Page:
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Shark teeth have natural toothpaste

The dense, flat and crushing teeth of sharks contain fluoride keeping that is an active component of most toothpastes and dental care mouthwashes, an in-dept look at their teeth has found.

This helps to explain why sharks are so effective at either tearing or cutting their prey.

While shark teeth contain the mineral fluoroapatite (fluorinated calcium phosphate), the teeth of humans and other mammals contain hydroxyapatite, which is an inorganic constituent also found in bone, explained co-author Matthias Epple. “In order to make teeth more acid resistant, toothpaste often contains fluoride,” Discovery News quoted Epple, a professor of inorganic chemistry at the University of Duisburg-Essen, as saying. “In the surface of human teeth after brushing, a small amount -- much less than 1 percent -- of hydroxide is exchanged by fluoride.
“In contrast, (the surface of) shark teeth contains 100 percent fluoride. In principle, sharks should not suffer from caries. As they live in water and as they change their teeth regularly, dental protection should not be a problem for sharks,” he said.

Mysteries of icy comets solved

Scientists have solved two solar system puzzles – explaining how did icy comets obtain particles that formed at high temperatures, and how did these refractory particles acquire rims with different compositions.

Carnegie’s theoretical astrophysicist Alan Boss and cosmochemist Conel Alexander are the first to model the trajectories of such particles in the unstable disk of gas and dust that formed the solar system.

They found that these refractory particles could have been processed in the hot inner disk, and then travelled out to the frigid outer regions to end up in icy comets.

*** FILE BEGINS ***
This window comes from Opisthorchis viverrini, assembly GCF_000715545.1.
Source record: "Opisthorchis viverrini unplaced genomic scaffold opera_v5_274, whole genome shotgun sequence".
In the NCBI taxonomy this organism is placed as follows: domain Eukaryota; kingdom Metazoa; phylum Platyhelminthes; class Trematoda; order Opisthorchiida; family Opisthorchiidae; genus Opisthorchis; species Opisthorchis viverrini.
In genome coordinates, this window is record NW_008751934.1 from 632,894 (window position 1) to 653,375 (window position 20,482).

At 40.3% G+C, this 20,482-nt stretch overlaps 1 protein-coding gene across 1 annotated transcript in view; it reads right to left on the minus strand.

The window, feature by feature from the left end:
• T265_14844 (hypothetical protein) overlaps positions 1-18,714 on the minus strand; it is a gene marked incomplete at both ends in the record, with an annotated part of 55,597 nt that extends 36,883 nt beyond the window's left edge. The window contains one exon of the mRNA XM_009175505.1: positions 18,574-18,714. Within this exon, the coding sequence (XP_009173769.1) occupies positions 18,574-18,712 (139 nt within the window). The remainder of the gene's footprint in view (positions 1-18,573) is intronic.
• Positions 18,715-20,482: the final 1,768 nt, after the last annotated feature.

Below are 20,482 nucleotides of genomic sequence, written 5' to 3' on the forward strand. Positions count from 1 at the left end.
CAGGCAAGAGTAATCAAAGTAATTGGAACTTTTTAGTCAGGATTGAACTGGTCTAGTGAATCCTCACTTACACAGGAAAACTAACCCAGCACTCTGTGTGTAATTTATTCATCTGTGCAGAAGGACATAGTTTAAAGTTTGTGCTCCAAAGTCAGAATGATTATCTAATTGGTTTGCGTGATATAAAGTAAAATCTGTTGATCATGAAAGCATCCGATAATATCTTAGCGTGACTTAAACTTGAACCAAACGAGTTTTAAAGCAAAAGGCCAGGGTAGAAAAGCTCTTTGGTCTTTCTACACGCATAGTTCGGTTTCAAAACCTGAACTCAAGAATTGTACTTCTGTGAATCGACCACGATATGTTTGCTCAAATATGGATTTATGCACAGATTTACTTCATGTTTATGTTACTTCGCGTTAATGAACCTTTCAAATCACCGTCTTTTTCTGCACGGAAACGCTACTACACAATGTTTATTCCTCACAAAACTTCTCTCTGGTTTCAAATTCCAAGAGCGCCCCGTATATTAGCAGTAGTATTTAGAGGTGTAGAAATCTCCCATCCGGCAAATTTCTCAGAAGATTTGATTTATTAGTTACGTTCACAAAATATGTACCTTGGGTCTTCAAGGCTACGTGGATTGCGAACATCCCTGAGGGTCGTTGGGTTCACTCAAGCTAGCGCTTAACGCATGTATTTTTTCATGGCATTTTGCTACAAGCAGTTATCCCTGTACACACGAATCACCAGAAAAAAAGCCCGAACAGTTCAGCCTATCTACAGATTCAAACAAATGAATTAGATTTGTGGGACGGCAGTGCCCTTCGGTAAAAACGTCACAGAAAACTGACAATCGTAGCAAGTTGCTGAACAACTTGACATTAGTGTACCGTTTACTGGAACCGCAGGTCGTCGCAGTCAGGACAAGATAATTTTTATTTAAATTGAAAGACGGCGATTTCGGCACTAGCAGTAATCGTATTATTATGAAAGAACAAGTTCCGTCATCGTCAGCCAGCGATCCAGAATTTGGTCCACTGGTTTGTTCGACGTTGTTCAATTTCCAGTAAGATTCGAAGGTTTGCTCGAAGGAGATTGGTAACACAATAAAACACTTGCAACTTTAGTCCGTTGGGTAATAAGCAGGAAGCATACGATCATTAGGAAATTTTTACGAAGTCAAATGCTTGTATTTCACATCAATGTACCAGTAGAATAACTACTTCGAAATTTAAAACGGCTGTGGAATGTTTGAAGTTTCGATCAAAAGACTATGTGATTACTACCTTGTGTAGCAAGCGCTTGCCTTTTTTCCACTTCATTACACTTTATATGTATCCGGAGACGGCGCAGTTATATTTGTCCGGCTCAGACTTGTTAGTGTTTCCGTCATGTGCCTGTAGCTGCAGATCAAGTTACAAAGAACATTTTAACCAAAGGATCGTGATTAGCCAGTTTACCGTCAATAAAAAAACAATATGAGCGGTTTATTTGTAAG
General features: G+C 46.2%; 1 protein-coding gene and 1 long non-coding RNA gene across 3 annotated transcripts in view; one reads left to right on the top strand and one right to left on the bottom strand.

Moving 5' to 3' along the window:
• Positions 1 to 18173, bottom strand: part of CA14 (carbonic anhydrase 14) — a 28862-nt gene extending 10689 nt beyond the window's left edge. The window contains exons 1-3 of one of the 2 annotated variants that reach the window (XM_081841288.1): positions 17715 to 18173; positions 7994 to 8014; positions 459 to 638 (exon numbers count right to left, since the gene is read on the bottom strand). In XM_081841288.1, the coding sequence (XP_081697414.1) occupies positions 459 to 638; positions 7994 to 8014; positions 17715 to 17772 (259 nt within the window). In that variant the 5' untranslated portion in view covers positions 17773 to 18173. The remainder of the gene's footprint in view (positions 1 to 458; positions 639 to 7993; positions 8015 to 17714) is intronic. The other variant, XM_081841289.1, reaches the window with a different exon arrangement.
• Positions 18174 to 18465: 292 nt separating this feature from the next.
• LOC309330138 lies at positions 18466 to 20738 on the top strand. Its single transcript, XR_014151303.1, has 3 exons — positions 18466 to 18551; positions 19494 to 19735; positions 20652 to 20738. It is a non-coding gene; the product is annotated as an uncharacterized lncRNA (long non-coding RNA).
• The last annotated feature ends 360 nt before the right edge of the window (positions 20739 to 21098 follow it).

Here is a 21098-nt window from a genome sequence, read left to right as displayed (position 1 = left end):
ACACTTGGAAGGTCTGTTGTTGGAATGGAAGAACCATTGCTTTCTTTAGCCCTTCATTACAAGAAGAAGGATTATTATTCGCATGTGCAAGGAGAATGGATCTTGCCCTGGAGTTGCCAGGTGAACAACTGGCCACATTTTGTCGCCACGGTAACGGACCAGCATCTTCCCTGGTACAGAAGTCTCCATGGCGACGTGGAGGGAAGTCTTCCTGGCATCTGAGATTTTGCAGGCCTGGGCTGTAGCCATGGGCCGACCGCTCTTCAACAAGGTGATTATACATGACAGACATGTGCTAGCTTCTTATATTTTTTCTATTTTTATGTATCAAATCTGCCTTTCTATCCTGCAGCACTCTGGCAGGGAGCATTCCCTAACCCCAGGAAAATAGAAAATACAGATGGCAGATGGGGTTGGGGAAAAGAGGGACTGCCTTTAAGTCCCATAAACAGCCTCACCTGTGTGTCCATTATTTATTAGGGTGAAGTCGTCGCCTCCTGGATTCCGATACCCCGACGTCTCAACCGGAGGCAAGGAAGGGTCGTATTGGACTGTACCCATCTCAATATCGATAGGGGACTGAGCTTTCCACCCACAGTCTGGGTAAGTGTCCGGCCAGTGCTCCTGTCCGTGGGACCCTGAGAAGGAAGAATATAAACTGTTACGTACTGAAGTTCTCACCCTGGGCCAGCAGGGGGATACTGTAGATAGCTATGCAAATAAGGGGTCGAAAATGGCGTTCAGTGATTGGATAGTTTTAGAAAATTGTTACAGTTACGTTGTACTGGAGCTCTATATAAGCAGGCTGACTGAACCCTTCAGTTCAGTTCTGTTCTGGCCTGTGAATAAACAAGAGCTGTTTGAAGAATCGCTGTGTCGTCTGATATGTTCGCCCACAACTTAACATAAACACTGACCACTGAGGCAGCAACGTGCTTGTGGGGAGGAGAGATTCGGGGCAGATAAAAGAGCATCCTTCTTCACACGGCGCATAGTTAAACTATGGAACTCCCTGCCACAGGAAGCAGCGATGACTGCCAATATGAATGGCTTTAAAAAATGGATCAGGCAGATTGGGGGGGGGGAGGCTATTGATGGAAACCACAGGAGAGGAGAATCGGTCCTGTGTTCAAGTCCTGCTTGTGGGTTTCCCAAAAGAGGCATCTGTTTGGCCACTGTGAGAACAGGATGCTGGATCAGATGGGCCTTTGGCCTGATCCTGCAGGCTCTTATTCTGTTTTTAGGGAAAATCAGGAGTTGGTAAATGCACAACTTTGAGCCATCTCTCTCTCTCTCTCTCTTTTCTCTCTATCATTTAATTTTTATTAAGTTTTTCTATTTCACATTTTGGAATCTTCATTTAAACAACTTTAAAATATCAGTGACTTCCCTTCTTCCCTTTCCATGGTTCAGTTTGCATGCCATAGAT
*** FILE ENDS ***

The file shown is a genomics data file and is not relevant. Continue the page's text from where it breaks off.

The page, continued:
The young Sun is thought to have experienced a series of outbursts caused by the rapid infall of disk gas onto the Sun. The leading mechanism for explaining such outbursts is a phase of disk instability. The researchers modelled the trajectories of several hundred centimeter-sized melilite mineral particles during a phase of disk instability. These particles are similar to calcium-aluminum-rich inclusions (or CAIs), the refractory particles often found in well-preserved meteorites, as well as the comet Wild 2.

Their disk model assumed a marginally gravitationally unstable, fully three-dimensional disk, with a mass of about 5 percent of today’s Sun and temperatures ranging from a frigid –350 degree F (60K) in the outer regions, to a scorching 2240 degree F (1500K) near the center.

Butterflies with darker wings have greater ability to fly

Monarch butterflies who have dark orange wings fly further than those with light orange wings, a new study has revealed.

Previous work has shown that monarch colouring is intended to warn their predators about their bitter taste and toxicity, and that migratory butterflies are darker coloured than non-migratory ones, suggesting an association between darker colour and increased fitness.

The current work, led by Andrew Davis of the University of Georgia, provides further evidence for this association.

The researchers tested 121 captive monarchs in an apparatus called a tethered flight mill, where they can quantify butterfly flight speed, duration, and distance, and found that those with darker orange wings overall flew longer distances than those with lighter wings.

“Butterfly researchers don’t often look closely at colour variation between individuals of the same species. The results of this project will pave the way for a new line of inquiry into the significance of butterfly wing colour,” Davis said.

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